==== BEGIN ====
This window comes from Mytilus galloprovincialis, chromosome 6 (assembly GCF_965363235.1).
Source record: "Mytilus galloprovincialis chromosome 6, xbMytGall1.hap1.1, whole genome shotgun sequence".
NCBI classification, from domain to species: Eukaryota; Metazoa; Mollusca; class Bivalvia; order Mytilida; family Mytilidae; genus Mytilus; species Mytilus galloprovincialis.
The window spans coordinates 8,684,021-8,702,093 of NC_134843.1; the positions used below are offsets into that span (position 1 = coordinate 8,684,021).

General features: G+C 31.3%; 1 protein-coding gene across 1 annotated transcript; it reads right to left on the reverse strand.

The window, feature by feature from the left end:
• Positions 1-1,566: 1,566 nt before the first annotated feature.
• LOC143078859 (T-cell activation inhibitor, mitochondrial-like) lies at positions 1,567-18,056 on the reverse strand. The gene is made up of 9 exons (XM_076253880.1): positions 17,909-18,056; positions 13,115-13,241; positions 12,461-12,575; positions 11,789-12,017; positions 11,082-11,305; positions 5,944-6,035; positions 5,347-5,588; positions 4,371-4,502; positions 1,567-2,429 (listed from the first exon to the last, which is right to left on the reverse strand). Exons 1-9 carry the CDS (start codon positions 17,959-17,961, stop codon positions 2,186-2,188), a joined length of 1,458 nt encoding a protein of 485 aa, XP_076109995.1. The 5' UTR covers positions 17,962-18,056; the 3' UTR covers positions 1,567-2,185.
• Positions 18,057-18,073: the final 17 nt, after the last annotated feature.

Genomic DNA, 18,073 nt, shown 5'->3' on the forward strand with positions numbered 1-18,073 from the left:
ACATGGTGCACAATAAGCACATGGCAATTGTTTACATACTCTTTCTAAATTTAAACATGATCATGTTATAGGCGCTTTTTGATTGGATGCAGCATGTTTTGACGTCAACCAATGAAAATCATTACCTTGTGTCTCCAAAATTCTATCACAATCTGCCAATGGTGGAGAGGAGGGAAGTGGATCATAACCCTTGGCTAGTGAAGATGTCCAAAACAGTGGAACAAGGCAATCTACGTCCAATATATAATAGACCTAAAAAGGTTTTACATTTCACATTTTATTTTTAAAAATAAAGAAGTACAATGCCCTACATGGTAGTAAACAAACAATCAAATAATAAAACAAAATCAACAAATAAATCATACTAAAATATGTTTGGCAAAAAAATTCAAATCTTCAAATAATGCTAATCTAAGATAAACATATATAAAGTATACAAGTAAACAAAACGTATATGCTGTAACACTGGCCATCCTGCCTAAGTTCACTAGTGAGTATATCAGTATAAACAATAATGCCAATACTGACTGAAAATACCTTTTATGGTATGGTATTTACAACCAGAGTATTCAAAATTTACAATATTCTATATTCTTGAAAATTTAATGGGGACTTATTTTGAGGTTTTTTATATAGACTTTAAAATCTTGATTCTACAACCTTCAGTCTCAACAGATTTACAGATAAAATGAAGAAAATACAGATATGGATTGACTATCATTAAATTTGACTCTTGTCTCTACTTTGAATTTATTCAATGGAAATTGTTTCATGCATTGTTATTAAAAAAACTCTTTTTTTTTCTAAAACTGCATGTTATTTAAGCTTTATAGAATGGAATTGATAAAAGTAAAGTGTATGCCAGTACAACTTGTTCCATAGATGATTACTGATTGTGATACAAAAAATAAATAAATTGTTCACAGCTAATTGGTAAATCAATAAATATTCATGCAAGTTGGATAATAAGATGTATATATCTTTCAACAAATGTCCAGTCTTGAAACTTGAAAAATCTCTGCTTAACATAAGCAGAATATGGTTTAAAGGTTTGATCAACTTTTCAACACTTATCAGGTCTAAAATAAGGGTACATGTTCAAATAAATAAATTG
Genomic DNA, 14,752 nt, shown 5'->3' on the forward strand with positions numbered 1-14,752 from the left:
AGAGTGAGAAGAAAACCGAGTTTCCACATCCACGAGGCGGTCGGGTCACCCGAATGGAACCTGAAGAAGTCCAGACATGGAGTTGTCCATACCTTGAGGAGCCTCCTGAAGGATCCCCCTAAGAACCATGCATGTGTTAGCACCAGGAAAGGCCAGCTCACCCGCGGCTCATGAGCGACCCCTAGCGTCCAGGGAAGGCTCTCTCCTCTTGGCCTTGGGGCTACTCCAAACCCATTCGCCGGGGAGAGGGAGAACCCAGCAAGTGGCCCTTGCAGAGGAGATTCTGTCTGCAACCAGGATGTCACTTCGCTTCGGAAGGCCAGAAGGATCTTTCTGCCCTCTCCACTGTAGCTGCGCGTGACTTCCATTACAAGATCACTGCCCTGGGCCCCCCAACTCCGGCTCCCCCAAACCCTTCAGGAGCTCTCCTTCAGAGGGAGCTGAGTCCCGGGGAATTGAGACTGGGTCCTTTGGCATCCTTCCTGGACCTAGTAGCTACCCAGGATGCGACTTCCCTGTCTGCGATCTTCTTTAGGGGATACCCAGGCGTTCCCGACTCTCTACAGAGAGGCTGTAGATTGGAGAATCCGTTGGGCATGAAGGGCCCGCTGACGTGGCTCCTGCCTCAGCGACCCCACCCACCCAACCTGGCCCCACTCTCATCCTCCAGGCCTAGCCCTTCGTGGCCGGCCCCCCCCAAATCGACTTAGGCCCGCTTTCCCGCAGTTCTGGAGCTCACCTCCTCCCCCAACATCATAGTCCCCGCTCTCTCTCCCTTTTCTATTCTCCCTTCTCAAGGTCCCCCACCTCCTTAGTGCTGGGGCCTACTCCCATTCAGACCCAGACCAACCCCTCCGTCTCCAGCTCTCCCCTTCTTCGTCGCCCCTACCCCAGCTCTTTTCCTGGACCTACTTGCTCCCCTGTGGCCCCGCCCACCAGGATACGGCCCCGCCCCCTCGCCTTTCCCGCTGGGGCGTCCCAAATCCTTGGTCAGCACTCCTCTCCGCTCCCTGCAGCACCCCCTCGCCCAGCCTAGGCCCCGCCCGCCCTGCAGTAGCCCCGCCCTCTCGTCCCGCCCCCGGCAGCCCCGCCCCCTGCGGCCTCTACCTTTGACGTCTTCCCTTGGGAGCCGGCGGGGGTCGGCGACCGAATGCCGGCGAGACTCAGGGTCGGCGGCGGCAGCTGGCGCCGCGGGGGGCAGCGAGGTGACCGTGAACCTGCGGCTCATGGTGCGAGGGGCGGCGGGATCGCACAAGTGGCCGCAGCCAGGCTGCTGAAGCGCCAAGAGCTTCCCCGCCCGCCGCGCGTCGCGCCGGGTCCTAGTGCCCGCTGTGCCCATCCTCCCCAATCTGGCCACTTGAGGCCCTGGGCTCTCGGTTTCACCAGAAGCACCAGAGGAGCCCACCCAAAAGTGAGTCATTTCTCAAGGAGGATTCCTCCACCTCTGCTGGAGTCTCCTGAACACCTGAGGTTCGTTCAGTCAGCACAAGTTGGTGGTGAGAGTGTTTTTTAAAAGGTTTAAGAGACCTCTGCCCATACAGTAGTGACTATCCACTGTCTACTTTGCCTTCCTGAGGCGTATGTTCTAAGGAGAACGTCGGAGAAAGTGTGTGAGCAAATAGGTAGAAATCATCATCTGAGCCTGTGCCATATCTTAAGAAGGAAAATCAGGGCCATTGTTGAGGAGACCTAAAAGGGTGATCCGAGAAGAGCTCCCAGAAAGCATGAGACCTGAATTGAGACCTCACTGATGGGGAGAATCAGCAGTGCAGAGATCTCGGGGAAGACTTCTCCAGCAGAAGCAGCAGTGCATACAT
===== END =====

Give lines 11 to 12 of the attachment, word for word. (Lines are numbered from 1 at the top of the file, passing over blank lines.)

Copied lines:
ACATGGTGCACAATAAGCACATGGCAATTGTTTACATACTCTTTCTAAATTTAAACATGATCATGTTATAGGCGCTTTTTGATTGGATGCAGCATGTTTTGACGTCAACCAATGAAAATCATTACCTTGTGTCTCCAAAATTCTATCACAATCTGCCAATGGTGGAGAGGAGGGAAGTGGATCATAACCCTTGGCTAGTGAAGATGTCCAAAACAGTGGAACAAGGCAATCTACGTCCAATATATAATAGACCTAAAAAGGTTTTACATTTCACATTTTATTTTTAAAAATAAAGAAGTACAATGCCCTACATGGTAGTAAACAAACAATCAAATAATAAAACAAAATCAACAAATAAATCATACTAAAATATGTTTGGCAAAAAAATTCAAATCTTCAAATAATGCTAATCTAAGATAAACATATATAAAGTATACAAGTAAACAAAACGTATATGCTGTAACACTGGCCATCCTGCCTAAGTTCACTAGTGAGTATATCAGTATAAACAATAATGCCAATACTGACTGAAAATACCTTTTATGGTATGGTATTTACAACCAGAGTATTCAAAATTTACAATATTCTATATTCTTGAAAATTTAATGGGGACTTATTTTGAGGTTTTTTATATAGACTTTAAAATCTTGATTCTACAACCTTCAGTCTCAACAGATTTACAGATAAAATGAAGAAAATACAGATATGGATTGACTATCATTAAATTTGACTCTTGTCTCTACTTTGAATTTATTCAATGGAAATTGTTTCATGCATTGTTATTAAAAAAACTCTTTTTTTTTCTAAAACTGCATGTTATTTAAGCTTTATAGAATGGAATTGATAAAAGTAAAGTGTATGCCAGTACAACTTGTTCCATAGATGATTACTGATTGTGATACAAAAAATAAATAAATTGTTCACAGCTAATTGGTAAATCAATAAATATTCATGCAAGTTGGATAATAAGATGTATATATCTTTCAACAAATGTCCAGTCTTGAAACTTGAAAAATCTCTGCTTAACATAAGCAGAATATGGTTTAAAGGTTTGATCAACTTTTCAACACTTATCAGGTCTAAAATAAGGGTACATGTTCAAATAAATAAATTG
Genomic DNA, 14,752 nt, shown 5'->3' on the forward strand with positions numbered 1-14,752 from the left: